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Colonization and bacteriophage biocontrol of Salmonella on fresh produce Wong, Catherine Wai Yee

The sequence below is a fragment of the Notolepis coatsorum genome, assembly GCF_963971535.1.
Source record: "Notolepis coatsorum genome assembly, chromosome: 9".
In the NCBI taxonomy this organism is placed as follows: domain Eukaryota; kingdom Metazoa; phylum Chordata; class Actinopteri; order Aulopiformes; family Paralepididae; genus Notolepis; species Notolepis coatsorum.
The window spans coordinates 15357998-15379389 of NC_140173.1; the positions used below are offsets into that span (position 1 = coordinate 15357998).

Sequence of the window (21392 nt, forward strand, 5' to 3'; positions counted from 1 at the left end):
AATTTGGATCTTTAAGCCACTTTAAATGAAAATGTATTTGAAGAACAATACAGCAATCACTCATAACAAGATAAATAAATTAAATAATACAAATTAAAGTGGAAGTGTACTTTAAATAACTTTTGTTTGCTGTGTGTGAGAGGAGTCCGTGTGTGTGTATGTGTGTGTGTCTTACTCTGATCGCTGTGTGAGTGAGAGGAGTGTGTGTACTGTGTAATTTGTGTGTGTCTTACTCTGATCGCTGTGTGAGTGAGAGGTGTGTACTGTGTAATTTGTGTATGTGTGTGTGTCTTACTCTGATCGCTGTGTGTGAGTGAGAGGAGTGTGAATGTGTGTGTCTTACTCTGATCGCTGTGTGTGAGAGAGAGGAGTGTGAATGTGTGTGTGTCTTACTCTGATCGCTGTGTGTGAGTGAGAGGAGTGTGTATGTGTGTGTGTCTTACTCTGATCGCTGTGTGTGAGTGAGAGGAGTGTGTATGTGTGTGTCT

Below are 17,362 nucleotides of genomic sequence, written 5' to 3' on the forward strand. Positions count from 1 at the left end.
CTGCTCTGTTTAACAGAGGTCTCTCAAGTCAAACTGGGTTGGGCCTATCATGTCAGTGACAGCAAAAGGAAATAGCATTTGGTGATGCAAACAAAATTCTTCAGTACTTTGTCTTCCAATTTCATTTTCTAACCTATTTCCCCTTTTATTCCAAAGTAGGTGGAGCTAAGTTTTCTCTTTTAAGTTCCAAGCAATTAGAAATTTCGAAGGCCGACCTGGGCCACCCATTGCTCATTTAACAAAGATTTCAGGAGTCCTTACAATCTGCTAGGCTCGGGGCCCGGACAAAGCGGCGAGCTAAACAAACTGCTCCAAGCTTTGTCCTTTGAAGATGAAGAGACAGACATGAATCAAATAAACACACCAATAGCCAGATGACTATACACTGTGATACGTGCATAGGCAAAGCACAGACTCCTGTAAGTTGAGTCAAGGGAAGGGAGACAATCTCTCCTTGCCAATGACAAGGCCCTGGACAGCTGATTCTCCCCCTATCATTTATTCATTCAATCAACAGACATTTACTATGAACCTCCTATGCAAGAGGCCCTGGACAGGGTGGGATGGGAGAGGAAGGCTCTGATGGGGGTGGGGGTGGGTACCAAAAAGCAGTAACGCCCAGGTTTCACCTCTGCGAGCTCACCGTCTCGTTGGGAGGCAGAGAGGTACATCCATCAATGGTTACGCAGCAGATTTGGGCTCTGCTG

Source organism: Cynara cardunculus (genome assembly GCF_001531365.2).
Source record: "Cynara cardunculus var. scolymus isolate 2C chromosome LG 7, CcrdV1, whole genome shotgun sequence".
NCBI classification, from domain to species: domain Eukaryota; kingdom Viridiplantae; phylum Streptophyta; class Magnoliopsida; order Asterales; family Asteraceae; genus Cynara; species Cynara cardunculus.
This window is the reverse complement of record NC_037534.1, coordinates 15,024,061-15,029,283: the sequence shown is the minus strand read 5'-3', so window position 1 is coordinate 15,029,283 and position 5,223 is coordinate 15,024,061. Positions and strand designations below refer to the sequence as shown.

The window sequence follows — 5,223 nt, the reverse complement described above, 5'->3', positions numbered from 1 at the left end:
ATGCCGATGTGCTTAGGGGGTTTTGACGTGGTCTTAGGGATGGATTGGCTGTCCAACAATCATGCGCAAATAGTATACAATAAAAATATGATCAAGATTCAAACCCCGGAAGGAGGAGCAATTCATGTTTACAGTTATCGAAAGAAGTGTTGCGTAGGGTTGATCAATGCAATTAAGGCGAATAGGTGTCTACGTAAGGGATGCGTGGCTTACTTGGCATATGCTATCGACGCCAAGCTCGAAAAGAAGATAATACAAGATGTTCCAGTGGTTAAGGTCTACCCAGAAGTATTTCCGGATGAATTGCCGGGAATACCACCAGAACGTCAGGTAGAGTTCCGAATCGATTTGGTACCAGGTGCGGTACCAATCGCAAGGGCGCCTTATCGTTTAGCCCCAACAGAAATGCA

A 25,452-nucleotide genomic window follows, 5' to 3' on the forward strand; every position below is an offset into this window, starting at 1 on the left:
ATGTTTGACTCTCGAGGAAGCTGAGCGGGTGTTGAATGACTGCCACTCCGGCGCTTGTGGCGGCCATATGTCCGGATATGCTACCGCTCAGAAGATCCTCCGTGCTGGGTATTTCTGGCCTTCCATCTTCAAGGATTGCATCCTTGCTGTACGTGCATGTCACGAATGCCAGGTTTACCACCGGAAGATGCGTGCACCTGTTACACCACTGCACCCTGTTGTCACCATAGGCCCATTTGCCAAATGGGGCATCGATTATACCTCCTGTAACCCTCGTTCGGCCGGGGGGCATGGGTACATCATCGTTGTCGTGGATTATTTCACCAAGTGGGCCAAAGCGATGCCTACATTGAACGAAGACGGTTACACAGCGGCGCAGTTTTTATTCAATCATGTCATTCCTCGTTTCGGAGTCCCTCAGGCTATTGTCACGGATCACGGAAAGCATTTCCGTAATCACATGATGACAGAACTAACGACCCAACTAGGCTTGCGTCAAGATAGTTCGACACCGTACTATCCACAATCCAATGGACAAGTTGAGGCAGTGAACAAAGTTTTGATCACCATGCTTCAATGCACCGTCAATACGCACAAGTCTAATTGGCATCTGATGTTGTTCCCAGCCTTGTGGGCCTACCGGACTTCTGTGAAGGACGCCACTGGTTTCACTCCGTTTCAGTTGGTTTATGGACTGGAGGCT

Multiple outbreaks caused by Salmonella have been linked to fresh produce. Washing in sanitizing solutions has been shown to reduce microbial populations by <90%. Bacteriophage cocktails have been suggested as an alternative to chemical sanitizers due to their effective and specific antimicrobial activity, safety and lack of effects on organoleptic properties. Lettuce and tomato plants were separately inoculated with 43 Salmonella strains, 26 most commonly associated and 17 not commonly associated with fresh produce outbreaks. Salmonella populations were measured immediately after inoculation and after 5 days. Laser Scanning Confocal Microscopy (LSCM) was performed after staining with a fluorescein isothiocyanate (FITC) labelled anti-Salmonella antibody. Romaine lettuce was inoculated with a phage cocktail + 1.0mM calcium chloride or only 1.0mM calcium chloride one day before inoculation with 3 separate Salmonella strains. Salmonella populations were measured immediately after inoculation and after 1 and 2 days. Populations of 26 strains (60.5%) increased on all plant species and cultivars, although there were significant differences (p<0.05) in the extent of population increase by different strains on the same plant species/cultivar. The remaining strains displayed differential ability to colonize lettuce and tomato plants depending on plant species or cultivar. Most strains not commonly associated with fresh produce outbreaks were able to colonize the plants. LSCM showed that cells or cellular aggregates were located within stomates, in surface depressions adjacent to stomata or in random microsites not associated with specific anatomical features. Application of a bacteriophage cocktail to Romaine lettuce leaf sections 24 hours before inoculation significantly reduced (P<0.05) populations of Salmonella Saintpaul S204, Saintpaul S205 and Typhimurium S441 by 2-4 log CFU/cm². The results of this study showed that the interaction between plant host and colonizing Salmonella is complex and subject to several interacting factors. Moreover, the colonization potential of Salmonella is highly variable and should be carefully considered in the selection of experimental strains for future research on the ecology of this bacterial species on growing food plants.

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